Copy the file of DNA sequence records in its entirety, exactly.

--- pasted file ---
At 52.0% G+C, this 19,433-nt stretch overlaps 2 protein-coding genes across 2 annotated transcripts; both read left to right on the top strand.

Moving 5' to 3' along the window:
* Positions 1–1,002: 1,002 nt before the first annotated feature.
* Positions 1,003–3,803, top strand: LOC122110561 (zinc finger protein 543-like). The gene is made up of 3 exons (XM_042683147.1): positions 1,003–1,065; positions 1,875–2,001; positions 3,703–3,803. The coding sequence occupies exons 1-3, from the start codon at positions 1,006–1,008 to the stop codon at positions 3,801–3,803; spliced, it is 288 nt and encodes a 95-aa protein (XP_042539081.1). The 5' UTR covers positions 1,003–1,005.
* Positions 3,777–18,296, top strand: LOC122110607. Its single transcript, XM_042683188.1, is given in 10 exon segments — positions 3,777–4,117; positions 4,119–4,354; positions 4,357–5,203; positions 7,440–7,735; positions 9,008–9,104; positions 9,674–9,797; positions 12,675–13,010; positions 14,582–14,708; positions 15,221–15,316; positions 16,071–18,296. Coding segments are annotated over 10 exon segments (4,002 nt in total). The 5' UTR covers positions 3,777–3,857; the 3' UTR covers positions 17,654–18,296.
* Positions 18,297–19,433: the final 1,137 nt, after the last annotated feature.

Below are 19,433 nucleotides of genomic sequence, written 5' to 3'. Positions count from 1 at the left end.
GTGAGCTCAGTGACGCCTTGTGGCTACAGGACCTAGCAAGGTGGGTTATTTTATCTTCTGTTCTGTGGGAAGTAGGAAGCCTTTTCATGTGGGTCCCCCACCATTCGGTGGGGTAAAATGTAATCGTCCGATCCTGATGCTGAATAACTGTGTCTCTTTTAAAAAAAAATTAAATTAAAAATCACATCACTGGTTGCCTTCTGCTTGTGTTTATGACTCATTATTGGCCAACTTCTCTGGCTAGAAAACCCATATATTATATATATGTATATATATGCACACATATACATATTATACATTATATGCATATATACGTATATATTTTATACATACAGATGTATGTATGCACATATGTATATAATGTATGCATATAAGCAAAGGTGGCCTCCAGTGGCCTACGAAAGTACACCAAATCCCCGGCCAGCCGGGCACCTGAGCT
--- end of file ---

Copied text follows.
At 52.0% G+C, this 19,433-nt stretch overlaps 2 protein-coding genes across 2 annotated transcripts; both read left to right on the top strand.

Moving 5' to 3' along the window:
* Positions 1–1,002: 1,002 nt before the first annotated feature.
* Positions 1,003–3,803, top strand: LOC122110561 (zinc finger protein 543-like). The gene is made up of 3 exons (XM_042683147.1): positions 1,003–1,065; positions 1,875–2,001; positions 3,703–3,803. The coding sequence occupies exons 1-3, from the start codon at positions 1,006–1,008 to the stop codon at positions 3,801–3,803; spliced, it is 288 nt and encodes a 95-aa protein (XP_042539081.1). The 5' UTR covers positions 1,003–1,005.
* Positions 3,777–18,296, top strand: LOC122110607. Its single transcript, XM_042683188.1, is given in 10 exon segments — positions 3,777–4,117; positions 4,119–4,354; positions 4,357–5,203; positions 7,440–7,735; positions 9,008–9,104; positions 9,674–9,797; positions 12,675–13,010; positions 14,582–14,708; positions 15,221–15,316; positions 16,071–18,296. Coding segments are annotated over 10 exon segments (4,002 nt in total). The 5' UTR covers positions 3,777–3,857; the 3' UTR covers positions 17,654–18,296.
* Positions 18,297–19,433: the final 1,137 nt, after the last annotated feature.

Below are 19,433 nucleotides of genomic sequence, written 5' to 3'. Positions count from 1 at the left end.
GTGAGCTCAGTGACGCCTTGTGGCTACAGGACCTAGCAAGGTGGGTTATTTTATCTTCTGTTCTGTGGGAAGTAGGAAGCCTTTTCATGTGGGTCCCCCACCATTCGGTGGGGTAAAATGTAATCGTCCGATCCTGATGCTGAATAACTGTGTCTCTTTTAAAAAAAAATTAAATTAAAAATCACATCACTGGTTGCCTTCTGCTTGTGTTTATGACTCATTATTGGCCAACTTCTCTGGCTAGAAAACCCATATATTATATATATGTATATATATGCACACATATACATATTATACATTATATGCATATATACGTATATATTTTATACATACAGATGTATGTATGCACATATGTATATAATGTATGCATATAAGCAAAGGTGGCCTCCAGTGGCCTACGAAAGTACACCAAATCCCCGGCCAGCCGGGCACCTGAGCT